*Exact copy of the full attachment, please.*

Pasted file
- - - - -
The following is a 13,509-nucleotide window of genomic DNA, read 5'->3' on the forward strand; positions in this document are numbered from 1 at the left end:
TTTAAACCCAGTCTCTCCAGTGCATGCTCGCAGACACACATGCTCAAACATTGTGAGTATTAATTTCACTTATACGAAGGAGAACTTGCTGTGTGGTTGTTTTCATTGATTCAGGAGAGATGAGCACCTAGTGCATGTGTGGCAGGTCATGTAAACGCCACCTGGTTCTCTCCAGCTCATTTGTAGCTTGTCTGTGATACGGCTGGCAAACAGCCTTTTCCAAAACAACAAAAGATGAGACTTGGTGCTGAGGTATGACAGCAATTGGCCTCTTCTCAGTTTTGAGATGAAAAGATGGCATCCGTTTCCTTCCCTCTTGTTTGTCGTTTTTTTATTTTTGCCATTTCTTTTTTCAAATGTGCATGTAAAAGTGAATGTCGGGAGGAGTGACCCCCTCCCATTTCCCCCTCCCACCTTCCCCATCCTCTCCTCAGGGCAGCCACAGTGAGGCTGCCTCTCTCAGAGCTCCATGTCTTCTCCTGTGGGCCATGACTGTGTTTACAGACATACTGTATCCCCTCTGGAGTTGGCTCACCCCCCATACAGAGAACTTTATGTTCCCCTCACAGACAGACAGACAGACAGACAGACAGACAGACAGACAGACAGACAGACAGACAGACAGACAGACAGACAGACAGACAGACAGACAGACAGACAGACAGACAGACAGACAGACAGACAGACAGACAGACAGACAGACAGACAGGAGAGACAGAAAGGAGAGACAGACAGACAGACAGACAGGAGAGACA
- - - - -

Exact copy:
The following is a 13,509-nucleotide window of genomic DNA, read 5'->3' on the forward strand; positions in this document are numbered from 1 at the left end:
TTTAAACCCAGTCTCTCCAGTGCATGCTCGCAGACACACATGCTCAAACATTGTGAGTATTAATTTCACTTATACGAAGGAGAACTTGCTGTGTGGTTGTTTTCATTGATTCAGGAGAGATGAGCACCTAGTGCATGTGTGGCAGGTCATGTAAACGCCACCTGGTTCTCTCCAGCTCATTTGTAGCTTGTCTGTGATACGGCTGGCAAACAGCCTTTTCCAAAACAACAAAAGATGAGACTTGGTGCTGAGGTATGACAGCAATTGGCCTCTTCTCAGTTTTGAGATGAAAAGATGGCATCCGTTTCCTTCCCTCTTGTTTGTCGTTTTTTTATTTTTGCCATTTCTTTTTTCAAATGTGCATGTAAAAGTGAATGTCGGGAGGAGTGACCCCCTCCCATTTCCCCCTCCCACCTTCCCCATCCTCTCCTCAGGGCAGCCACAGTGAGGCTGCCTCTCTCAGAGCTCCATGTCTTCTCCTGTGGGCCATGACTGTGTTTACAGACATACTGTATCCCCTCTGGAGTTGGCTCACCCCCCATACAGAGAACTTTATGTTCCCCTCACAGACAGACAGACAGACAGACAGACAGACAGACAGACAGACAGACAGACAGACAGACAGACAGACAGACAGACAGACAGACAGACAGACAGACAGACAGACAGACAGACAGACAGACAGACAGACAGACAGACAGACAGACAGGAGAGACAGAAAGGAGAGACAGACAGACAGACAGACAGGAGAGACA